Analysts polled by Reuters expect Japan’s economy to shrink 22% during the April-to-June period, which would be its biggest decline on record. The Japanese government has already announced overall a record $2 trillion stimulus package, amounting to over 40% of its GDP, and the Bank of Japan expanded its stimulus measures for the second straight month in April.
The IMF has conservatively predicted a contraction of the world economy of 3%. It is estimated that there will be an output loss of $ 9 trillion (i.e. over 3-times India’s GDP) worldwide. The figures are likely to be far larger as the lockdown seems to be continuing.
Such pandemics themselves, are a result of the present-day economic policies which destroy our environment and thereby weaken the immunity levels of not just humans but also animal resulting in a spurt of zoonotic (that transmit from animals/insects to humans) diseases. The WHO in its report says “the 21st century has already been marked by major epidemics. Old diseases – cholera, plague and yellow fever – have returned, and new ones have emerged – SARS, pandemic influenza, MERS, Ebola and Zika. ……..The diseases covered are: “Ebola virus disease, lassa fever, Crimean-Congo haemorrhagic fever, yellow fever, Zika, chikungunya, avian and other zoonotic influenza, seasonal influenza, pandemic influenza, Middle-East respiratory syndrome (MERS), cholera, monkeypox, plague, leptospirosis and meningococcal meningitis.” Why have these taken such a jump in the last two decades. Studies have shown that it is the result of the rape of nature not only by real estate but, what Vandana Shiva calls the ‘poison cartel’. And if one adds to this the massive destruction of our soils, indigenous seeds, massive use of fertilisers, pesticides, hormones and other chemicals in our food chains we not only get a spurt in these diseases but also cancer, kidney failures and a host of new diseases. In fact, the fatality numbers of some earlier pandemics, such as the Asian flu, 1957-58 (1.1 million dead) and Hong Kong Flu, 1968 (2 million dead), and even the 2009 pandemic the deaths have been huge. At present the number of deaths from covid-19 in the three months to end May is 3,14,687. One of the most comprehensive studies on the pandemic, by the Imperial College of London, shows that the “case fatality rate”, or fatality among those who get Covid-19 is 0.9 per cent —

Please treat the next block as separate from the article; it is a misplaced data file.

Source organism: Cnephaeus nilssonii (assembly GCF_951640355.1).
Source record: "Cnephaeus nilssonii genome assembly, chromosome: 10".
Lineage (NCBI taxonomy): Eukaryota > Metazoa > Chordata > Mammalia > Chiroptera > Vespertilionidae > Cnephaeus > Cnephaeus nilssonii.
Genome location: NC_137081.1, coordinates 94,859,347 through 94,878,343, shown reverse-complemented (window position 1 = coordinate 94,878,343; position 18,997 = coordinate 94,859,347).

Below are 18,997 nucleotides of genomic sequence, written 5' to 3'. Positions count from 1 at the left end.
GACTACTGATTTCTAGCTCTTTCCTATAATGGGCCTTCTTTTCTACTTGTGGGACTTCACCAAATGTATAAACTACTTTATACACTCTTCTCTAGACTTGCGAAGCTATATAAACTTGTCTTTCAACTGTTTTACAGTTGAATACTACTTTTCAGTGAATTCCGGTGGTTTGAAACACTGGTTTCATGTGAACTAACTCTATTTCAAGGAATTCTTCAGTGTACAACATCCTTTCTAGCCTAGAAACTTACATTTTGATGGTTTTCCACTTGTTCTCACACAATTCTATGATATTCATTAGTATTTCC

In essence, the overall cause of both pandemics as also the economic crisis are the present parasitical capitalist/financial system where, as returns on capital in manufacturing keep declining ever new spheres of extraction have to be discovered, no matter what its impact of the environment or on the health of the people. And in this digital age it is turning more and more parasitical thriving off finance, speculation and trade and worst of all diseases rather than manufacturing. The Deep State is no longer the military-industrial complex but the military-industrial-digital-pharma complex that runs the world. As Vandana Shiva put it is the three companies that dominate the ‘Poison Cartel’ with the mergers forming the big-3. They are: Monsanto-Bayer, Dow-Dupot, and Syngenta — ChemChina. It is these that produced the gasses for extermination for Hitler as also in the Vietnam war. Now they produce our seeds (genetic), fertilisers, pesticides etc which is the source of the bulk of modern-day diseases; they also prepare the cancer drugs.
Now let us take a brief look at the functioning of the economy today and what could be the likely impact from this collapse and a possible viable alternative.
- Lockdown & After
First let us take a look at the US, suspected to be the main source of the virus (together with China). Between March 18 and May 19, the total net worth of the 600-plus US billionaires jumped by $434 billion or 15 per cent, based on ATF’s (Americans for Tax Fairness) analysis of Forbes data. The top five US billionaires — Jeff Bezos, Bill Gates, Mark Zuckerberg, Warren Buffett and Oracle’s Larry Ellison — saw their wealth grow by a total of $75.5 billion, or 19 per cent. In March there were 614 billionaires on the Forbes list, and 630 two months later, including newcomer Kanye West at $1.3 billion. The billionaires’ worth rose from $2.948 trillion to $3.382 trillion in the period. “Together, the top five captured 21 per cent of the total wealth growth of all 600-plus billionaires in the last two months. The fortunes of Bezos and Zuckerberg together grew by nearly $60 billion, or 14 per cent of the $434 billion total,” said the report. Report by ATF and the Institute for Policy Studies Programme on Inequality. During that same approximate period, more than 38 million working Americans lost their jobs, nearly 1.5 million Americans fell ill with the virus and almost 90,000 died from it.